upon the new understanding, the probability of
universal salvation. There is invincible ignorance,
after all, and the whole idea of the unconscious
Christian. And then there are those near-death
experiences that seem to point to a pleasant afterlife
for everyone. Thereís no sense talking about it, he
But I say we must.
Why wonít the Magisterium clear the fog? Why wonít the
priests and bishops just say: Outside the Catholic
Church there is no salvation. Scared, are they?
Afraid to offend the infidels? Or worse, have they lost
Regardless of that, the doctrine is true.
Let me tell you what that teaching meant to me a long
time ago, when I was just a little girl. It was nothing
less than an invitation from Heaven.
I was not born Catholic, although I didnít quite
understand that. After all, I knew the Nicene Creed by
heart and dutifully recited it at Christ Episcopal
Church, proudly proclaiming my belief in the One Holy
Catholic and Apostolic Church. I was no Protestant, that
was for sure. But it took my fourth grade Catholic
friends to set me firmly on the Road to Salvation.
We used to stand in a circle at recess at Southwestern
School, hoping the teacher wouldnít notice and make us
play kickball or Red Rover or some other boring game. We
had important things to discuss. There were five of
usóDolores, Mary Kay, Anne, Barbara, and me.
Sometimes it was really cold. The snow banked over our
saddle shoes, and we huddled together, pulling our coats
close and shivering like crazy. But I hardly noticed.
Those girls told me the most astonishing things. Things
I had never heard before. Things about the Other World.
I could have listened to them forever. They had funny
words like Purgatory and Limbo and indulgences. They
actually believed in Hell. The devil was real, they
My friends knew all sorts of things about Heaven. It was
amazing. It was like they shared some secret knowledge.
There was no doubt in their minds that Heaven was a
place, and they talked about it as if they had been
there. I clamored to know more.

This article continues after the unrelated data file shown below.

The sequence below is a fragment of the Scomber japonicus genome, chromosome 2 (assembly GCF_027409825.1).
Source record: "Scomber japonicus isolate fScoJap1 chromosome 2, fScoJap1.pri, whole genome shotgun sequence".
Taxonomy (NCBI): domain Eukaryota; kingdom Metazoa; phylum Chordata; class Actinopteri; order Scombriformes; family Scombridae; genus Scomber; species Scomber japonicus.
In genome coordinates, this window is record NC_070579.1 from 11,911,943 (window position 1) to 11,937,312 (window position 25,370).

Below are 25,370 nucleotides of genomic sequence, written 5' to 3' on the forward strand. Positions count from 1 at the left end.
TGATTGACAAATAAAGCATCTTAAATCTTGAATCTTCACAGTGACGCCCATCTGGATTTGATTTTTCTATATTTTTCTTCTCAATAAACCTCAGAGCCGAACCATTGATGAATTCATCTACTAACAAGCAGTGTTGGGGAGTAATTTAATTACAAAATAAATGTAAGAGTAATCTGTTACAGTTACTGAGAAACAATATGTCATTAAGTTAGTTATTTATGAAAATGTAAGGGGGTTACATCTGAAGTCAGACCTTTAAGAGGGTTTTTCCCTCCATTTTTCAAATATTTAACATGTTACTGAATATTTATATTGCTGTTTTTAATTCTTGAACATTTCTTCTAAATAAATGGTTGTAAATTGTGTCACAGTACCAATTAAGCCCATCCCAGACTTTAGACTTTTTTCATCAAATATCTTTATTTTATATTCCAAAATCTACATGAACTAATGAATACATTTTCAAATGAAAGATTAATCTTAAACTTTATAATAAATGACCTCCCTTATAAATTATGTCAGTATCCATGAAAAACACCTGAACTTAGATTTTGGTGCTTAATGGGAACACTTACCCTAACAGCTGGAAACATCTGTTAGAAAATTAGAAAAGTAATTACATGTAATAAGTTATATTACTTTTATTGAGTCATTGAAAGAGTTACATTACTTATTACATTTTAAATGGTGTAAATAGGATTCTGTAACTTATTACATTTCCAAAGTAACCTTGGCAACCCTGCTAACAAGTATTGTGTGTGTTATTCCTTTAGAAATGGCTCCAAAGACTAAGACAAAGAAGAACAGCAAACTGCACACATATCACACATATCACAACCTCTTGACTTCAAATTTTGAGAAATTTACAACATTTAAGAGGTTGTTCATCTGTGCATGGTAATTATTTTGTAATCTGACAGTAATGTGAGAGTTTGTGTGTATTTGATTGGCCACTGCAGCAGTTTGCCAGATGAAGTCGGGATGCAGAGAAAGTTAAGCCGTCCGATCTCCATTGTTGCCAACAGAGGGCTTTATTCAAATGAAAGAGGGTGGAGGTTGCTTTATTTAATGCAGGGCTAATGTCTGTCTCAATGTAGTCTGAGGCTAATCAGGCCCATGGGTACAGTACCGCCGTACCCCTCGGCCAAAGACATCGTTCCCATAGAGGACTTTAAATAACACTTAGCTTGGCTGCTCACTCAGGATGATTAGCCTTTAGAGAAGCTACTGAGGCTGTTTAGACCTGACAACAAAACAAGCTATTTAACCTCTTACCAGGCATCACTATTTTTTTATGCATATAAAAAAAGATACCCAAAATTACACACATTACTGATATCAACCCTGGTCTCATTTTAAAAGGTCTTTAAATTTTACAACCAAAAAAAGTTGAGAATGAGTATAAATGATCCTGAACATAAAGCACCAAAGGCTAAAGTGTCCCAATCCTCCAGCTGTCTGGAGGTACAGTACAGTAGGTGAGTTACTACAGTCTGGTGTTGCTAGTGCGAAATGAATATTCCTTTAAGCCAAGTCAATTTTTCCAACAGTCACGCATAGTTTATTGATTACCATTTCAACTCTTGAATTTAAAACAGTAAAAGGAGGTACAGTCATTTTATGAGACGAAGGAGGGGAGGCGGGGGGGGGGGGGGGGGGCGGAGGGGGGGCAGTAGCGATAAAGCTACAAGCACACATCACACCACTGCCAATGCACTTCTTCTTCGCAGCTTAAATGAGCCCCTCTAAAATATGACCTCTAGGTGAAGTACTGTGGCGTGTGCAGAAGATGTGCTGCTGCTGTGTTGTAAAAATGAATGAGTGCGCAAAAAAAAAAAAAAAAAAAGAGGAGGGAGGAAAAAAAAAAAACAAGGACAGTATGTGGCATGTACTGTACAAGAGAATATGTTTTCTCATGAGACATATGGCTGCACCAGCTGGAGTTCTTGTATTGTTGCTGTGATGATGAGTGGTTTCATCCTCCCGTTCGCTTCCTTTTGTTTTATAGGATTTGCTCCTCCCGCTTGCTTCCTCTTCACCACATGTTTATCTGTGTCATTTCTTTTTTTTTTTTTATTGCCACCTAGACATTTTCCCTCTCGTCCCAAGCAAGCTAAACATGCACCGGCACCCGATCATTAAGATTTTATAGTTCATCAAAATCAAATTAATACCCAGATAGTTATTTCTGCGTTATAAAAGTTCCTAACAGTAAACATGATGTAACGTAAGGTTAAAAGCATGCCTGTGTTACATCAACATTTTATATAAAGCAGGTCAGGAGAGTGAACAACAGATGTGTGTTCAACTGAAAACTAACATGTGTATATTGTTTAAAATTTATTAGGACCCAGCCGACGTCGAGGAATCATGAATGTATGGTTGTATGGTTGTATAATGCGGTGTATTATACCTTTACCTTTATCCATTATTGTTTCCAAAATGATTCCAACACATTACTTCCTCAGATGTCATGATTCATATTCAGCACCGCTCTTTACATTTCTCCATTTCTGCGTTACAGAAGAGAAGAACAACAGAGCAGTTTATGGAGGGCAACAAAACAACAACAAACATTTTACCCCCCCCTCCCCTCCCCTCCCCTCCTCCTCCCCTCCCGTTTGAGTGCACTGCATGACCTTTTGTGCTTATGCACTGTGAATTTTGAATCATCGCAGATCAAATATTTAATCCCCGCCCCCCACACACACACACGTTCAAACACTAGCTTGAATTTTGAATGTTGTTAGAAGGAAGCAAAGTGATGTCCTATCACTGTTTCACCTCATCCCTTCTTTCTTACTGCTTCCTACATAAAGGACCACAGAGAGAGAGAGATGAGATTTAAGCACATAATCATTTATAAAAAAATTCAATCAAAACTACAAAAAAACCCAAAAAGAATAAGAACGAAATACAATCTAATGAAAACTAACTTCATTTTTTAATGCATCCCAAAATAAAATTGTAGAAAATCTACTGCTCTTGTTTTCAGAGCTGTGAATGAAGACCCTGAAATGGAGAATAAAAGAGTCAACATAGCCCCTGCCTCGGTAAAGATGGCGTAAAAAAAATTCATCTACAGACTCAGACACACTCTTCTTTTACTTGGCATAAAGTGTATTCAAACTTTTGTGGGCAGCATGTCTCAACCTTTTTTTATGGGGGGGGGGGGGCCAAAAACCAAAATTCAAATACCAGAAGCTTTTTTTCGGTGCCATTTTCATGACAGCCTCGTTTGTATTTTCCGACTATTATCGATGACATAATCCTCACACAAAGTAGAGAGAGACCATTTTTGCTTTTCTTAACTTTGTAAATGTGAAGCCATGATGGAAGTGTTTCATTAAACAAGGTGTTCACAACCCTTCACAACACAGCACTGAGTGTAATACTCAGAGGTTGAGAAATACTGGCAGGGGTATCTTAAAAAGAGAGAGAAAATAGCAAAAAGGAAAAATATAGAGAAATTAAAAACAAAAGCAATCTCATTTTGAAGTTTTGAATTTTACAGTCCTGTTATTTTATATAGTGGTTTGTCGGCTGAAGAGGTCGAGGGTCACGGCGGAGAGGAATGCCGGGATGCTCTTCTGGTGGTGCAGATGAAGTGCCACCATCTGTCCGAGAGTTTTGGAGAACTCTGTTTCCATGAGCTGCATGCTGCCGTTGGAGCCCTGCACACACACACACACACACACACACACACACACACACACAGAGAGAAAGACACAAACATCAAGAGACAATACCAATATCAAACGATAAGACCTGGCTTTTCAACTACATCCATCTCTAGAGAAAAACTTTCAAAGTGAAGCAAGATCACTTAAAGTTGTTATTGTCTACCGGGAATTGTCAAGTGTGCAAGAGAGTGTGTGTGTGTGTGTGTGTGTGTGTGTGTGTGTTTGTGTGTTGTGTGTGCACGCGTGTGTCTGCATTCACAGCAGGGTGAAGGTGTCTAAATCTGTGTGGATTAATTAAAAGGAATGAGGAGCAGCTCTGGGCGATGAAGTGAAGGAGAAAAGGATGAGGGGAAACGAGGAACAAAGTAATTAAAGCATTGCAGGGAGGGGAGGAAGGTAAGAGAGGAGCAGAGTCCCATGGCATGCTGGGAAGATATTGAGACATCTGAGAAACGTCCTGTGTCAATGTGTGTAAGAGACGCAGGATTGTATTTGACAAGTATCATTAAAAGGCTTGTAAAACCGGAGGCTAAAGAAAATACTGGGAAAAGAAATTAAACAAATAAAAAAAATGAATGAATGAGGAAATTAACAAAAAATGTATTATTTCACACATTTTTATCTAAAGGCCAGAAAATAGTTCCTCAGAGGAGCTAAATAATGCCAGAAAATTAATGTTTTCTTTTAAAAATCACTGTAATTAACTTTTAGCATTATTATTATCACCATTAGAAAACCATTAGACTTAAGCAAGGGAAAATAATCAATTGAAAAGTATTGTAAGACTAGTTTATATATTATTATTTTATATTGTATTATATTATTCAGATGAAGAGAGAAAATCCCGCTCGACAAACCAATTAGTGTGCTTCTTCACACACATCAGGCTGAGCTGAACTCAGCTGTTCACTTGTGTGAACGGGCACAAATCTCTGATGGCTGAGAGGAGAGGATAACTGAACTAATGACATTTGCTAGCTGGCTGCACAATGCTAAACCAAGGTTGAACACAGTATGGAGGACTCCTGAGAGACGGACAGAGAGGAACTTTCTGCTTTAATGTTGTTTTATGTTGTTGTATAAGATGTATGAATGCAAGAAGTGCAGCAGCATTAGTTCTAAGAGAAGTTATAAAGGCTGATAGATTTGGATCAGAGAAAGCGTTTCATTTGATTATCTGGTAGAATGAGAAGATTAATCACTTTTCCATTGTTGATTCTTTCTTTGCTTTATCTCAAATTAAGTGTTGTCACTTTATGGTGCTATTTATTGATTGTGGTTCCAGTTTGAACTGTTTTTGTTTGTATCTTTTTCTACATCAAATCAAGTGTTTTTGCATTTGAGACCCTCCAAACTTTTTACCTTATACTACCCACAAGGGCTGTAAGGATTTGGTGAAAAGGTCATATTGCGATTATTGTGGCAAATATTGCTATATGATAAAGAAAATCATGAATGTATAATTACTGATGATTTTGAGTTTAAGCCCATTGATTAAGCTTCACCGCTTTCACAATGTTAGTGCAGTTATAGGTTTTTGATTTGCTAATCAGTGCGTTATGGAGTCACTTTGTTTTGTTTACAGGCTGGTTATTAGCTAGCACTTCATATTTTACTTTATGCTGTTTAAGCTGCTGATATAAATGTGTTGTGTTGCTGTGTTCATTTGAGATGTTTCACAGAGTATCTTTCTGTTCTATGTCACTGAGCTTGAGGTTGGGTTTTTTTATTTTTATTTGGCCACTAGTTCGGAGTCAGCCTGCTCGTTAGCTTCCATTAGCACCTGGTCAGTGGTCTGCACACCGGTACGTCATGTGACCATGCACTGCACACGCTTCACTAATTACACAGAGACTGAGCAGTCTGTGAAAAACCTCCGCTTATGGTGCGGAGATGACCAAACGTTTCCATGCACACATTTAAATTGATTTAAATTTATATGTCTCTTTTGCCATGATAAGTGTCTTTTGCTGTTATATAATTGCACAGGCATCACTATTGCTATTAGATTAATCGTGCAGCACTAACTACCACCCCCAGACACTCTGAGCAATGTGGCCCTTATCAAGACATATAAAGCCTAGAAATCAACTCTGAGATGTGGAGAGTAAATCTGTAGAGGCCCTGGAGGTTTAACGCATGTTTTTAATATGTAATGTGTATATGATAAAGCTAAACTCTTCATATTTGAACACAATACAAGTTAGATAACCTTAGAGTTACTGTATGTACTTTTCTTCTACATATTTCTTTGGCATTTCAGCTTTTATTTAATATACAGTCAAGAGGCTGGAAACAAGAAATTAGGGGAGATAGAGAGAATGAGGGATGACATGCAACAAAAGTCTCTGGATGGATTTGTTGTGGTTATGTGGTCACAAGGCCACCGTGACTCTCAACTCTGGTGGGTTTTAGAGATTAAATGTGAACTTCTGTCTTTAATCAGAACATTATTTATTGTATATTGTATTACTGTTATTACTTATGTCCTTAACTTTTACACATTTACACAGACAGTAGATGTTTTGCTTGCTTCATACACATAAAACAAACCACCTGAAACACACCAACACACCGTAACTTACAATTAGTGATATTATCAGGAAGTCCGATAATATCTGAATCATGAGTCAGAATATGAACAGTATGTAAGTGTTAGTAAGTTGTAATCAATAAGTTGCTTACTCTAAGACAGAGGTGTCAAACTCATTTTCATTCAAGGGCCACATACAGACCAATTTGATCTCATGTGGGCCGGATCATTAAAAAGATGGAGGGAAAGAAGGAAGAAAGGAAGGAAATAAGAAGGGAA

They looked at each other, shook their heads, then
looked sadly at me.
ďBut you canít go to Heaven,Ē they said.
ďíCause youíre not Catholic.Ē
ďWhat do I have to do to be Catholic?Ē
ďYou have to go to Catechism.Ē
Those words struck my heart like an arrow. Even though I
was not able to actually ďgo to CatechismĒ until I was a
sophomore in college, I made up my mind right then. I
would be Catholic. A real one, not just one saying the
Nicene Creed in the whitewashed Episcopal Church,
wondering how I could believe in the One Holy Catholic
Church and not be in it.
Those nine-year-old girls possessed the Truth, and they
didnít hesitate to let me know it. They told me what was
necessary for salvation because I was their friend. They
didnít dilute the doctrine. I didnít need to know about
the exceptions. I just needed to be Catholic.
Please spare me the nuances. They exist, I understand
that. There can be people in Heaven that we didnít think
would be there. Thatís good. I have no idea how the Lord
goes about rescuing people at the last minute who didnít
enter the Church during their life. I donít pretend to
know how grace burns the unbelief from their minds
before their souls depart this world, but I donít have
to know those extraordinary things. Thatís Godís
All I know is that every human being on this earth needs
to be rescued from Hell. Our Lord died to secure a
place for us in Heaven. He founded a Church, the One
True Church which is necessary for the salvation of
If thatís not true, then everything weíre doing is a
waste of time. Why should we fight so hard? Why should
we hold so closely to tradition? Why should we struggle
to stand against the flood of immorality and despair
that engulfs the world? What does it matter? Whatís the
point? If there is salvation outside the Catholic
Church, then we donít have to do anything. Just jump
right back in the Sea of Unknowing.
For myself, Iíd rather be like my old friends, those
valiant girls who first told me what I had to do to save